Athens was the city of the goddess Athena, and its most important temple, the Parthenon, was dedicated to Athena Parthenos-Athena the virgin. Olympia was the city of Zeus, and held the Olympic games in his honour. Corinth was under the protection of the sea god Poseidon; Argos of the goddess Hera; Epidaurus of the god Asclepius; Delphi of the god Apollo. In each of these cities, the relative importance of the gods of the Greek pantheon was skewed in favour of that city's special protector, and his or her alliances and enmities among the community of gods.

One significant role of the major competitive games such as the Olympics, or the Panathenaia in Athens, was that although dedicated to the patron gods of the host cities, Zeus and Athena, the festivals themselves were pan-Hellenic events, tying all the city-states into communion with each other.

Just as the overarching pan-Hellenic myths of Hesiod and Homer are modelled on the template of the myths of the individual city-states, so the myths of the polis were enlarged versions of the essential unit of Greek mythology, the myths of the family or kinship group. The loyalty to family and blood-kin before everything else is stressed by Plato in the Laws. To secure the favour of the gods of birth, a man must honour and respect "his family and all who join in the worship of the family gods and all who share the same blood." In other words the whole structure of Greek society and Greek mythology is composed of a series of widening ripples outward from the smallest unit; individual and local beliefs shaped the grander pan-Hellenic beliefs, rather than the other way round. This element of Ancient Greek thought remains in the modern concept of parea, for which there isn't really an adequate English translation. It means something like "intimate community".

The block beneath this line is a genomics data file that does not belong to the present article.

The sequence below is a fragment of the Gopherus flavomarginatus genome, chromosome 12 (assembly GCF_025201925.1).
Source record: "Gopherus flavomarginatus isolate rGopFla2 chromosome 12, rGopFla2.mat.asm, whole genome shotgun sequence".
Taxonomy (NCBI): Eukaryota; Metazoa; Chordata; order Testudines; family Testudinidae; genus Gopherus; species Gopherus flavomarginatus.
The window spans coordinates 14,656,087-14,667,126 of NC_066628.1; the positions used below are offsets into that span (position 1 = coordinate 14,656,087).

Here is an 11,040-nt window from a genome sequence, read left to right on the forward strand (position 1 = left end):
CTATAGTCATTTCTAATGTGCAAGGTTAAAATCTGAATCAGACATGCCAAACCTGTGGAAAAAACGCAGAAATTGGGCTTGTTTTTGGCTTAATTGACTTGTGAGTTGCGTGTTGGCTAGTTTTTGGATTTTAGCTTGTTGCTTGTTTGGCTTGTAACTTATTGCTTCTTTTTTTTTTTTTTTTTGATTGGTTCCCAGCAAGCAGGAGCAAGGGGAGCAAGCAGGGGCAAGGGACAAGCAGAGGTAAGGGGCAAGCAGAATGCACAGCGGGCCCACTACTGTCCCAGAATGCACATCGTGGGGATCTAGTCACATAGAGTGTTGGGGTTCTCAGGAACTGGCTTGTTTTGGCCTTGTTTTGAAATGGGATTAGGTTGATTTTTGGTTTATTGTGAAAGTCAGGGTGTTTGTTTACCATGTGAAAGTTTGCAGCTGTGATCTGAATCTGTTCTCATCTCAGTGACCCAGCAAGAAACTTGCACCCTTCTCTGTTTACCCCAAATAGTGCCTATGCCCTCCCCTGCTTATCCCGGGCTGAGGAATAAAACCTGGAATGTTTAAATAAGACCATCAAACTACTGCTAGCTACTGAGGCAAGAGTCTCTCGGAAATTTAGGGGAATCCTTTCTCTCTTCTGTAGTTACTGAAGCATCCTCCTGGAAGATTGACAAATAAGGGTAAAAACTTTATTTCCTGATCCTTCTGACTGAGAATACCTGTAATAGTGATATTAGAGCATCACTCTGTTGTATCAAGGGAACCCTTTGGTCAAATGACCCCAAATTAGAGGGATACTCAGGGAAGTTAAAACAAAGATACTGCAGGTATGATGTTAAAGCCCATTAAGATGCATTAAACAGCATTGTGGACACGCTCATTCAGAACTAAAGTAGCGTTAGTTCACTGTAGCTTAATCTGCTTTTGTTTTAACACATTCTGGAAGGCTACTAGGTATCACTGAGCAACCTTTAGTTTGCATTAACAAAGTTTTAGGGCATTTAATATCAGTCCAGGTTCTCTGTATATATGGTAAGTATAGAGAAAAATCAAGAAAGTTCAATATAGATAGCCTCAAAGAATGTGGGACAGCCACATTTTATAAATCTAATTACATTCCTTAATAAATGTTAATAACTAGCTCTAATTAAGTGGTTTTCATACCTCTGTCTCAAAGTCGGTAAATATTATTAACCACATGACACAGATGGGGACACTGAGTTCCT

Greek mythology is in fact much more similar to the "emplaced" mythology of the Australian Aborigines than would appear from a cursory comparison of the grand sweep of the Iliad with the intensely local nature of an Aboriginal Dreaming. The way in which kinship systems enmesh Aborigines with their human ancestors and their Dreaming ancestors, and with the Country they belong to and have responsibility for, and the songs and stories and dances and rituals that belong to that Country, is not all that different from the way the myths of the polis sustained and empowered the people. For the citizens of a Greek city-state, locally-based myth offered a pattern of being and a way of thinking that tied past, present, and future into a single powerful knot, located precisely in the akropolis where offerings were made to the gods. And these were not just pan-Hellenic gods such as Apollo, but locally recognised gods such as the gods of "Before Building" honoured at Megara.